Our visit to Canada to see our new granddaughter came to an end, and my wife and I returned to our home in Europe. Not long after, I became depressed once again. Thankfully, the episode did not last long (a matter of a few days), but it was very intense. I had little appetite, and had difficulty sleeping. I decided to spend nights in a separate upper floor bedroom so that I would not disturb my wife. As has been typical, my thoughts about myself were extremely critical. Finally, the pain became so difficult to bear that I wondered how much more I could endure. However, I desperately did not want to cause my wife any further hurt. I lay in bed and prayed fervently to Jesus to quell my angst, not for my sake, but for my wife's. Toward morning, I fell asleep, and dreamed that a cat told me that she was secretly pregnant, and that she was going to give me one of her kittens. When I awoke, I was relieved to find that I had slept a bit (without medication), and I was reassured by the dream (a kitten represents the playful innocence and goodness of the divine feminine). Later that morning, as I thought about the previous night, I felt very deeply the pain my wife would experience should I ever die prematurely - it was as if I were inside her mind. I realized that my desire not to hurt my wife was far stronger than my ego's residual self-loathing. This was a very important insight. It proved to me that I was capable of true, unselfish love. It meant that I was "good". Acknowledging my innate goodness was an emotional release, and I felt so much better about myself. That evening, I found myself thinking about my little sister, who had committed suicide in 1986. I thought I had long ago plumbed the depths of my grief, but I was wrong. I grieved deeply for my loss, and I also grieved deeply for how she must have suffered prior to taking her own life. Allowing oneself to grieve the loss of a loved one, especially when the circumstances are tragic, feels painful, but it is actually a healing act of self-love. That night I dreamed that I rescued a cat from falling off of a very high ledge. Afterward, the cat lay contentedly on its back in my hands, purring away - another reassuring dream.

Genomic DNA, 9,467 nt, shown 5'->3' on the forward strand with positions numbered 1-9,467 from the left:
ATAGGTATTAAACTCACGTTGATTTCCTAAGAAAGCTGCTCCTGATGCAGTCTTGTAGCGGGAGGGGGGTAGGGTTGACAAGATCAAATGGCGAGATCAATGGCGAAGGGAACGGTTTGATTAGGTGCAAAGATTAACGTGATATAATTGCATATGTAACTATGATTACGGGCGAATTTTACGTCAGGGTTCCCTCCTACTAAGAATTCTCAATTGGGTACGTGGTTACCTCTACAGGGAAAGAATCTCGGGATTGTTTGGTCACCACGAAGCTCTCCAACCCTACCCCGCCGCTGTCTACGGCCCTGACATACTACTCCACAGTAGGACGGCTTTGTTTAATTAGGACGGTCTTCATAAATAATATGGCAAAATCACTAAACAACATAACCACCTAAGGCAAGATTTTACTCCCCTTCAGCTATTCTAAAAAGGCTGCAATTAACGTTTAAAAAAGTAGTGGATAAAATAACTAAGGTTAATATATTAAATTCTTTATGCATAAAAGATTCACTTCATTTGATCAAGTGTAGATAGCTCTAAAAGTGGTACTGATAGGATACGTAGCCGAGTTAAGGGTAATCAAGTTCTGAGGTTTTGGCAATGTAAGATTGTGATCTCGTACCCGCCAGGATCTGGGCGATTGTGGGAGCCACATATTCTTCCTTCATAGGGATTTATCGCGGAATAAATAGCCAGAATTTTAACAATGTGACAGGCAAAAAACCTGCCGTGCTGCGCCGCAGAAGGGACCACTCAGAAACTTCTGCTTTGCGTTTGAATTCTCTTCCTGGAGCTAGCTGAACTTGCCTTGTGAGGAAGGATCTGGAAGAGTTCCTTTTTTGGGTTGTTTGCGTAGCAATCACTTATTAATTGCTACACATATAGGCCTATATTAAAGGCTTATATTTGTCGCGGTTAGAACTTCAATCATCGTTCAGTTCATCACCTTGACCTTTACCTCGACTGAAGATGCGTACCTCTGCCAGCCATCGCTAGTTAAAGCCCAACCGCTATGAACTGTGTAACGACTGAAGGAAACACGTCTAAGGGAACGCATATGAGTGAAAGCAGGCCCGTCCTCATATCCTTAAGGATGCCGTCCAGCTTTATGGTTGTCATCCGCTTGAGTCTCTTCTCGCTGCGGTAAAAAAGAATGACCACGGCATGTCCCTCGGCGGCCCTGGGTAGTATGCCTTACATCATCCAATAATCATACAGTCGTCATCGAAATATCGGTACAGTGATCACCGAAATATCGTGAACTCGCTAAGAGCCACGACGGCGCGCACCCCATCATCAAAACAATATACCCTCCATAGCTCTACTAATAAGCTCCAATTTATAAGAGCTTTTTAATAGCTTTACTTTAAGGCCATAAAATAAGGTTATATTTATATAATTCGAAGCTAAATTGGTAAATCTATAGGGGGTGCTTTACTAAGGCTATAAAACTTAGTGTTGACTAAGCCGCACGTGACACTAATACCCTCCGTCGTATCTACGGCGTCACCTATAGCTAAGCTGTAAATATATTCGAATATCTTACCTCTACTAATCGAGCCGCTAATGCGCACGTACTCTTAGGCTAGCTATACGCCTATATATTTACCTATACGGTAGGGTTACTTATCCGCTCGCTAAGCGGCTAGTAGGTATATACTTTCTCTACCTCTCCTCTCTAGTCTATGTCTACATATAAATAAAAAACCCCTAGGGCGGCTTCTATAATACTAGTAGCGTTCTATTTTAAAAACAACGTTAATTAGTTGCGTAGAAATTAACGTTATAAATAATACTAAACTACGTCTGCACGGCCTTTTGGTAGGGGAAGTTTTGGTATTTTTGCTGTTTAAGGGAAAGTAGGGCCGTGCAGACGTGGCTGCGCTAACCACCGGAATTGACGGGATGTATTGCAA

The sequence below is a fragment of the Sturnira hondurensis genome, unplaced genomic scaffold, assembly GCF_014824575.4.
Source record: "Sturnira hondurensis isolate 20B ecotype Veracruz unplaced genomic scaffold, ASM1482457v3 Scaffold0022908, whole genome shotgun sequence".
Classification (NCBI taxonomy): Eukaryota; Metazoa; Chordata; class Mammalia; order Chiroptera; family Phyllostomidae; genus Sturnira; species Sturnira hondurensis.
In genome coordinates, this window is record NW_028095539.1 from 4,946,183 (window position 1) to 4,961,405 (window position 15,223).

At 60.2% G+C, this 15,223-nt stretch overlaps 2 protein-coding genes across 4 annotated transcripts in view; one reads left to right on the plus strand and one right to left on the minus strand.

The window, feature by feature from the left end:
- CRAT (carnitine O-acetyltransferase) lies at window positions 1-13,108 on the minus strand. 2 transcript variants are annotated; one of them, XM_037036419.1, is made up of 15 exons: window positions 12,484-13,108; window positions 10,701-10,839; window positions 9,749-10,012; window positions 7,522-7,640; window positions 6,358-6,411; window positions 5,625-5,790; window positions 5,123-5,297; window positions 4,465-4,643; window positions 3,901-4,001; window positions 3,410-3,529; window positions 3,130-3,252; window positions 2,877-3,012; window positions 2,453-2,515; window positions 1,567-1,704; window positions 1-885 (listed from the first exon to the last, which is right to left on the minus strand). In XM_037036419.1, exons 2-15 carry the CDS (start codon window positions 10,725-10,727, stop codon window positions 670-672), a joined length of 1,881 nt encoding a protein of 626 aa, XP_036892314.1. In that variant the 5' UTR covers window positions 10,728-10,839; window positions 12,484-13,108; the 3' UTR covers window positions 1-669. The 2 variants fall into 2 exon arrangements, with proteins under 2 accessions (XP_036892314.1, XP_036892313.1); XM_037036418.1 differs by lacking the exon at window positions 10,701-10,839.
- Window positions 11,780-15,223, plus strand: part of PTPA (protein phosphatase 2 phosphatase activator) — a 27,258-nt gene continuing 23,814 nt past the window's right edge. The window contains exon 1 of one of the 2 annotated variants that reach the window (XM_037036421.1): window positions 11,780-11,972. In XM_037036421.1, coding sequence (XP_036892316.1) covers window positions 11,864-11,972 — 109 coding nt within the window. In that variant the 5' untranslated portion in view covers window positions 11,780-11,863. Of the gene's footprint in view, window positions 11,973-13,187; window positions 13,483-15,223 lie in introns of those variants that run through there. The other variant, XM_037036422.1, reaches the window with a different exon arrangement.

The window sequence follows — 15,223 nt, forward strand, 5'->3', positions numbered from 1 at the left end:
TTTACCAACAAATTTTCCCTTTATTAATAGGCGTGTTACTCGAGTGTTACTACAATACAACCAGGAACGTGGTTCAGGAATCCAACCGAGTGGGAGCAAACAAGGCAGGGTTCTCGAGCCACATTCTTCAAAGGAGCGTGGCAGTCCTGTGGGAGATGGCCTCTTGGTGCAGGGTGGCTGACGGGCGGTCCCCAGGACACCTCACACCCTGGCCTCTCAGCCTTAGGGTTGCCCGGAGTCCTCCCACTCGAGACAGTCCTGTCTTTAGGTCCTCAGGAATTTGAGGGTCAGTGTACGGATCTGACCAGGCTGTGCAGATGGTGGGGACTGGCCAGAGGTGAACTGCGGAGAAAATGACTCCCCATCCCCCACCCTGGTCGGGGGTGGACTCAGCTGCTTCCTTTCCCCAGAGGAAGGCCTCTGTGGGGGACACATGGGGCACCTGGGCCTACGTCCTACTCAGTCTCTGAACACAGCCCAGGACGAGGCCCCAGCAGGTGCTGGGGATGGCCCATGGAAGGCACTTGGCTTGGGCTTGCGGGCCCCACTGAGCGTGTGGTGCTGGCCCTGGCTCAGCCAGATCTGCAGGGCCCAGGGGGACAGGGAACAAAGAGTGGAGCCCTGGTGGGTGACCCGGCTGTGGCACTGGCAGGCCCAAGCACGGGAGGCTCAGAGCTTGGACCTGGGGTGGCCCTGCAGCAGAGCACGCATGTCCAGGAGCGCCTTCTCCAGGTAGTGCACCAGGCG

Robert Keith Rinne's work focuses on the healing of mental illness, particularly where such illness has been fostered by fundamentalist religion. He and his wife have raised four children. As a family, they were always open about Robert’s own struggles and their individual spiritual journeys. Robert is now semi-retired but continues to offer spiritual counseling.